Millennials are understandably wary of their financial spending. However, this generation is finally coming into its own as the world’s most influential spending demographic.
If you count yourself among the ranks of Generation Y, then you’ve probably had to face several significant life decisions. From your career goals to affordable housing or rent, to matters of credit and loan payments, dealing with these issues can seem a lot more difficult and complicated than the advice given by older generations made it out to be.
Making a car purchase is no different. For many people, buying a car might be the second biggest purchase of their lives, next to buying a home. So before checking out your local dealership or comparing the pros and cons of Audi or other models, how do you know if the time is right? Here are some points to consider:
Even if not all millennials are consciously thinking of the big picture at all times, our big decisions are often shaped by the practicalities of everyday living. Location is a significant consideration here. Do you live in a big city with access to convenient public transportation? How much time do you figure to spend on the road going about your regular activities, versus commuting or using ride-sharing services?
Your family arrangements also come into play here. Are you settled in the suburbs with your partner or kids? If so, you might find it easier to get around and drop everybody off at various destinations instead of relying on bus stops once or twice an hour and walking or biking the rest of the way. But if you’re single, you might find that commuting is a better fit for your lifestyle.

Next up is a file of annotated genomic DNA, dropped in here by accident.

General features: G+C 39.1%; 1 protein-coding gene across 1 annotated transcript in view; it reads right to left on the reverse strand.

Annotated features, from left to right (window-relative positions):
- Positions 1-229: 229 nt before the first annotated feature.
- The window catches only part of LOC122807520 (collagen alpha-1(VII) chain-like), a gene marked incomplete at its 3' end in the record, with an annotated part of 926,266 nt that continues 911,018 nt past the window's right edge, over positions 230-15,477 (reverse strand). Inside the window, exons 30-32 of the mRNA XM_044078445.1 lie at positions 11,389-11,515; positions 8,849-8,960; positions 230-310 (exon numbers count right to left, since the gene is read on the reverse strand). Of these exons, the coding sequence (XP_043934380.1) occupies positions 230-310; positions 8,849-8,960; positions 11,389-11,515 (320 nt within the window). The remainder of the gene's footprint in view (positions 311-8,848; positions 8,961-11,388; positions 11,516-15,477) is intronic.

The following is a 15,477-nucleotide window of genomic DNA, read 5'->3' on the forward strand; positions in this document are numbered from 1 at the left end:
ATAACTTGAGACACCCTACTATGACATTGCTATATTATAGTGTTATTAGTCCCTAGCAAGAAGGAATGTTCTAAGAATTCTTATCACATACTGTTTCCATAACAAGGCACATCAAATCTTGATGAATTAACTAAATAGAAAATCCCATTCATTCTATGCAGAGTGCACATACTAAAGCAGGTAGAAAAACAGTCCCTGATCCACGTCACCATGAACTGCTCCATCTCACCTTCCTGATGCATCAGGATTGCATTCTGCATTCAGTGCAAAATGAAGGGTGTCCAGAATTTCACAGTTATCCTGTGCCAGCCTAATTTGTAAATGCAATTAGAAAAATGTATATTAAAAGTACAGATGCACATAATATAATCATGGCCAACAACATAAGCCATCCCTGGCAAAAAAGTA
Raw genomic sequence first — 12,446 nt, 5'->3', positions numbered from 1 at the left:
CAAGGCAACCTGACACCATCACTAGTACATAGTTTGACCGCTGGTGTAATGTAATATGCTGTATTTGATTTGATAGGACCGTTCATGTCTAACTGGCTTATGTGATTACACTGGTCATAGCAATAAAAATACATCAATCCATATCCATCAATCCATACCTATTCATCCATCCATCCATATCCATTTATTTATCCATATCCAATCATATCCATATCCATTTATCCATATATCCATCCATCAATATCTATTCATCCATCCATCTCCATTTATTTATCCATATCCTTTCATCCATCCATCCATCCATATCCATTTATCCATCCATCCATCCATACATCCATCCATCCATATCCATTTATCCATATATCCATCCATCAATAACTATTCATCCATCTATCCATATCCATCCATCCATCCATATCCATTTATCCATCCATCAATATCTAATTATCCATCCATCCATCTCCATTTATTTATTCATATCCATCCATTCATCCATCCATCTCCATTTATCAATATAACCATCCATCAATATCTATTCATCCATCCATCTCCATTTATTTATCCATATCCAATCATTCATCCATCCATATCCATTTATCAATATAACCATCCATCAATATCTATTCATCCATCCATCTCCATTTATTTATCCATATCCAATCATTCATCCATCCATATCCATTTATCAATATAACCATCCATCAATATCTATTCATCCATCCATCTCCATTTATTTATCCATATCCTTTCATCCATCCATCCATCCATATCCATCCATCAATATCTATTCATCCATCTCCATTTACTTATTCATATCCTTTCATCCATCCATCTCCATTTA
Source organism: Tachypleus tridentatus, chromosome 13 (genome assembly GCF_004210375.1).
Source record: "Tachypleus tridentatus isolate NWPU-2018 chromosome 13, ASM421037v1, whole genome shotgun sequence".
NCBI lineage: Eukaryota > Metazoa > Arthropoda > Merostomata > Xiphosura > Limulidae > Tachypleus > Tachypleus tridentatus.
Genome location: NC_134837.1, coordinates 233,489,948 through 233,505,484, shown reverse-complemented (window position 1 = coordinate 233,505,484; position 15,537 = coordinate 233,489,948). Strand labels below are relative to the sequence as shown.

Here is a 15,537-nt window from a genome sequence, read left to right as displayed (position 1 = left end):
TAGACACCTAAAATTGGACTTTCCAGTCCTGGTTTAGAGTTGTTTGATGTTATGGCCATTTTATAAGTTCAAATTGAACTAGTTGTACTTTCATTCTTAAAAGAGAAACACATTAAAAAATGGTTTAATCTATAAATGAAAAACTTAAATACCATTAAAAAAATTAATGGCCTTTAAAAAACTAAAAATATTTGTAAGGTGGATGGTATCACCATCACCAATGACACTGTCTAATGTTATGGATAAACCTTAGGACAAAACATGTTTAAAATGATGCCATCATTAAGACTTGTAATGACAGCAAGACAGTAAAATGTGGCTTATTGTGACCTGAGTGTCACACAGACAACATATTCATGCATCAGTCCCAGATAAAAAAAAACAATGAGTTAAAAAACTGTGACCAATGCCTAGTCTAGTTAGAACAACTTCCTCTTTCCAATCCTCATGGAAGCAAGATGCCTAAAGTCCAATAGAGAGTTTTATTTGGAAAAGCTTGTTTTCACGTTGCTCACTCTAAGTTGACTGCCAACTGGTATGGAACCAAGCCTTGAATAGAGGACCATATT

Not everybody buys a car for purely functional reasons. You might have your particular motives for being interested in getting your vehicle, going well beyond basic convenience or being able to provide the occasional helpful lift for friends and family.
Do you enjoy going on long road trips to visit obscure attractions? Perhaps you want to indulge in offroading with custom-built SUVs. And of course, for many people, the status boost of owning a car is a signal of financial independence.
Be honest about why you’re taking this step. Any decision you make on your first car purchase will need to be evaluated carefully in the light of your primary reasons for doing so.
The popular image of millennials as carefree, ill-advised spenders who tend to purchase experiences and other ephemera, rather than tangible investments, is probably a misconception. Most young professionals from this generation are hardworking and prudent individuals who have learned to be very cautious with their money. You’ve probably done the math a few times, and you know how much you can afford to spend on an automobile at this point.
When you choose between models and financing options, remember that future expenses can change. For example, you might be decidedly single, renting in the city, and independent at this time. But later on, you might reconsider settling down, having a family, and owning property. Even if you’ve been planning for everything, including retirement and emergencies, prospects can change, and the value of assets can fluctuate in uncertain times.
With thoughtful preparation and careful evaluation, buying a car is a significant step toward getting where you want to go every day.